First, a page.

Metabolic Engineering of Yeast to Maximize Precursor Formation and Polyketide Production
- Author(s): McTaggart, Tami Lee
- Advisor(s): Da Silva, Nancy A
- et al.
Increased demand for petroleum resources coupled with political, environmental and supply-chain concerns has increased the investment and interest in bio-based chemical production. In particular, polyketide production in microorganisms facilitates the expansion of sustainable, local and scalable chemical production due to the versatility of polyketides as precursors in catalytic conversion to a range of high-value chemicals including pharmaceuticals, food additives and plastics. For these reasons, optimization of polyketide production in yeast aids the sustainability and affordability of various consumer products. This work engineers and evaluates the yeasts Saccharomyces cerevisiae and Kluyveromyces marxianus for the production of triacetic acid lactone (TAL), a platform chemical precursor to 1,3-pentadiene, sorbic acid and other commodity and high-value products. When considering the production of a specific product, one fundamental choice is host selection. In conjunction with traditional host S. cerevisiae, we explore development of the TAL production platform in a thermotolerant, rapidly growing and industrially relevant yeast K. marxianus. Prior to metabolic engineering, we demonstrate production of 1.24 g/L TAL from xylose, a low-cost substrate. The yield of this process on xylose (0.0295 mol TAL/mol carbon) is comparable to the state-of-the art in other hosts from glucose and demonstrates a breakthrough for xylose utilization in yeast.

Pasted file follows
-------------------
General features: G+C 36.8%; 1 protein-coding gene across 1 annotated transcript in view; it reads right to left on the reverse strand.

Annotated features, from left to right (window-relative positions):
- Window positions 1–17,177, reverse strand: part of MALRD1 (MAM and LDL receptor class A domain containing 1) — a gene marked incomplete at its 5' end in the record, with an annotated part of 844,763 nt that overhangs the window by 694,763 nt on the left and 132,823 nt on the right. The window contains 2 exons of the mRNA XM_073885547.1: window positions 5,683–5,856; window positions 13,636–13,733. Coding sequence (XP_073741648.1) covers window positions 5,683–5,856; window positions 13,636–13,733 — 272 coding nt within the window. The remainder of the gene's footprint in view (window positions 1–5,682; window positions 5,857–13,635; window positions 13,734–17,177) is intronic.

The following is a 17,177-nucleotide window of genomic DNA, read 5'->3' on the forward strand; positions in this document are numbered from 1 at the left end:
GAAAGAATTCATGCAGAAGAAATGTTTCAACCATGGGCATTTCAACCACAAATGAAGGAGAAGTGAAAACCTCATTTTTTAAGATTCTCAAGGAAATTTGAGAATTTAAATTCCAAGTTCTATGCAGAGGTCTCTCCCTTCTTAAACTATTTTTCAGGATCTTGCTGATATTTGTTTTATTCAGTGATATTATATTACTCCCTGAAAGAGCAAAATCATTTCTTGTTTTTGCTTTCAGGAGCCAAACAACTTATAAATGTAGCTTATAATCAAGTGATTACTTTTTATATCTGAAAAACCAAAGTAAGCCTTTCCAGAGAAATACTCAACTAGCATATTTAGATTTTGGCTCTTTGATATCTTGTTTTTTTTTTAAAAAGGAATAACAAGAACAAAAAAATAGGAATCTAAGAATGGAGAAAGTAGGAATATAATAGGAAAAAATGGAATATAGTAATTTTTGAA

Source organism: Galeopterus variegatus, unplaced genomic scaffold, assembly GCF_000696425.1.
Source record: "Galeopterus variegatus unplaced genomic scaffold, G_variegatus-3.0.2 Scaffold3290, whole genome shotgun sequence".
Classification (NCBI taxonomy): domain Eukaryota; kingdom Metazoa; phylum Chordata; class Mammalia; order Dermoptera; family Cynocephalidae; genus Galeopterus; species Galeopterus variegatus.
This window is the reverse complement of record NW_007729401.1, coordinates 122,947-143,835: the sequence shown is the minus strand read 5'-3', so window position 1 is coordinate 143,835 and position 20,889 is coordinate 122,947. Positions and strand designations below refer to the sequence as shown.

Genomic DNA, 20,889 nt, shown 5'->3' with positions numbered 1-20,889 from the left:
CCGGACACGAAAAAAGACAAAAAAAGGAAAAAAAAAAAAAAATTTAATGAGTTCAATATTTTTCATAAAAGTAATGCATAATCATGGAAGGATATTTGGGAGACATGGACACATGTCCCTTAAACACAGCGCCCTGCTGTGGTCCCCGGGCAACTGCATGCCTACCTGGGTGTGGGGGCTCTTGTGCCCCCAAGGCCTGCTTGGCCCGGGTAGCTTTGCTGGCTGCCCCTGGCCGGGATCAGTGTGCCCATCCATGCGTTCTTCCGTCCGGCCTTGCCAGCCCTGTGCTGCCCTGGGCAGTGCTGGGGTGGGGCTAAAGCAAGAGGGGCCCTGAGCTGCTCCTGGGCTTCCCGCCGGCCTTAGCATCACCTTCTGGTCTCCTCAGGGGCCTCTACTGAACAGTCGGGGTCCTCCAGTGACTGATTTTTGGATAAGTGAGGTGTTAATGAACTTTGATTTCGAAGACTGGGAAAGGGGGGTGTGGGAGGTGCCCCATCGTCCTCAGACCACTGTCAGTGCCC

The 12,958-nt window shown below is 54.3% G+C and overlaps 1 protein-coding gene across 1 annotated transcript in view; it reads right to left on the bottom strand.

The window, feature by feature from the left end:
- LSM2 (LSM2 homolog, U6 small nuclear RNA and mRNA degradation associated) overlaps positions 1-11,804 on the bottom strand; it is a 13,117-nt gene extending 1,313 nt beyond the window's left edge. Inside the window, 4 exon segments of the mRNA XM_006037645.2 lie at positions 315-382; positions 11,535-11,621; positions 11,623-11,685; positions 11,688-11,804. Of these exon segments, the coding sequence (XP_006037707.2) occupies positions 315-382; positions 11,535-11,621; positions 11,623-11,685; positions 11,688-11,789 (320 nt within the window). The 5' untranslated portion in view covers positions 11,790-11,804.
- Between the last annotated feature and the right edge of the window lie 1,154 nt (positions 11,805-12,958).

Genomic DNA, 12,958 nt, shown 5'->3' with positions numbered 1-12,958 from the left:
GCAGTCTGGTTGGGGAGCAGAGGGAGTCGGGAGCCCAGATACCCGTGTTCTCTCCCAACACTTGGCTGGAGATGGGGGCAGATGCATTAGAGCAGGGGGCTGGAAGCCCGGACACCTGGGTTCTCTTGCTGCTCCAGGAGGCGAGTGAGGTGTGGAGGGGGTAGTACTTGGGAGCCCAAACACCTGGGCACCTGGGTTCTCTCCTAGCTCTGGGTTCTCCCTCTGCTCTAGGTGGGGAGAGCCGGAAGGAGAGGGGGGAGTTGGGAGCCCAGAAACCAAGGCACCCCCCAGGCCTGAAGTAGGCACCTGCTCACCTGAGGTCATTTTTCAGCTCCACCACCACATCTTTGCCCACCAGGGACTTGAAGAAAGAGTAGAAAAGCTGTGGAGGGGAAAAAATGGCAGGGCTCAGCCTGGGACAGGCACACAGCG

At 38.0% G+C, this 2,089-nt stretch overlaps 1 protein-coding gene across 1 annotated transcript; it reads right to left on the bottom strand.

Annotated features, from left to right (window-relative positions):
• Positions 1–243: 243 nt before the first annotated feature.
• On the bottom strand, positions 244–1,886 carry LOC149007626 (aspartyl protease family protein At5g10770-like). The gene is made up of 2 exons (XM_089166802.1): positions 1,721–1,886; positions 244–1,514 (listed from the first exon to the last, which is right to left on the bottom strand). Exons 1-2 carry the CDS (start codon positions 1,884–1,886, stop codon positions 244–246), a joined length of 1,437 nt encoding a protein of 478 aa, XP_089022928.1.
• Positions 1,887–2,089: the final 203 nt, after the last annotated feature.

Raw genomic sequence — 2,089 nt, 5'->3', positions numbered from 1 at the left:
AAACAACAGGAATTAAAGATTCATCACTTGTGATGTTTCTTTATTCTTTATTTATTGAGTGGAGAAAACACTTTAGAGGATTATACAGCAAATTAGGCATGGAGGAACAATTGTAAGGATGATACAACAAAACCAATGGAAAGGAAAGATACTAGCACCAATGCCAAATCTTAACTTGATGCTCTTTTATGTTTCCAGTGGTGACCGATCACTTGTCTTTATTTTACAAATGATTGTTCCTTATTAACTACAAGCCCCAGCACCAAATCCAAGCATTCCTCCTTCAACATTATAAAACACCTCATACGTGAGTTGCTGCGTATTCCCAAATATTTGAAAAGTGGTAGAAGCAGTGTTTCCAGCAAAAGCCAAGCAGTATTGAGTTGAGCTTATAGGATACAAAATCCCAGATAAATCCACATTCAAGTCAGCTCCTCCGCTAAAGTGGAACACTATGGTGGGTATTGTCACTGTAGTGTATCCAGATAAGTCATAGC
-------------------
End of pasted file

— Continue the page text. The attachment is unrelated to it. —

To build on this versatile K. marxianus platform, and to improve the S. cerevisiae one, CRISPR-Cas9 was utilized to introduce two heterologous enzymes that divert carbon away from CO2 production, resulting in a 60% improvement in TAL yield. This pathway was then introduced into a genome scale model and flux balance analysis was performed using OptKnock, resulting in new gene knockout targets that are complementary to this new pathway. In parallel to both rationally designed and computational-based metabolic engineering strategies, we developed a novel growth selection method which is built from a genome-wide CRISPR-dCas9 library and a FapR/FapO malonyl-CoA sensor native to Bacillus subtilis. This method couples growth rate with intracellular malonyl-CoA levels such that over many generations, yeast strains with improved malonyl-CoA are enriched within a population and can be identified through next generation sequencing (NGS).
Due to significant developments in CRISPR-Cas9, metabolic modeling and sequencing affordability, metabolic engineering can advance via many different approaches including rational, computational and genome-scale methods. In this work, we incorporate each of these strategies to improve the understanding of both the S. cerevisiae and K. marxianus platforms for the production of polyketides and to develop a framework for enhanced production of other acetyl- and malonyl-CoA based products.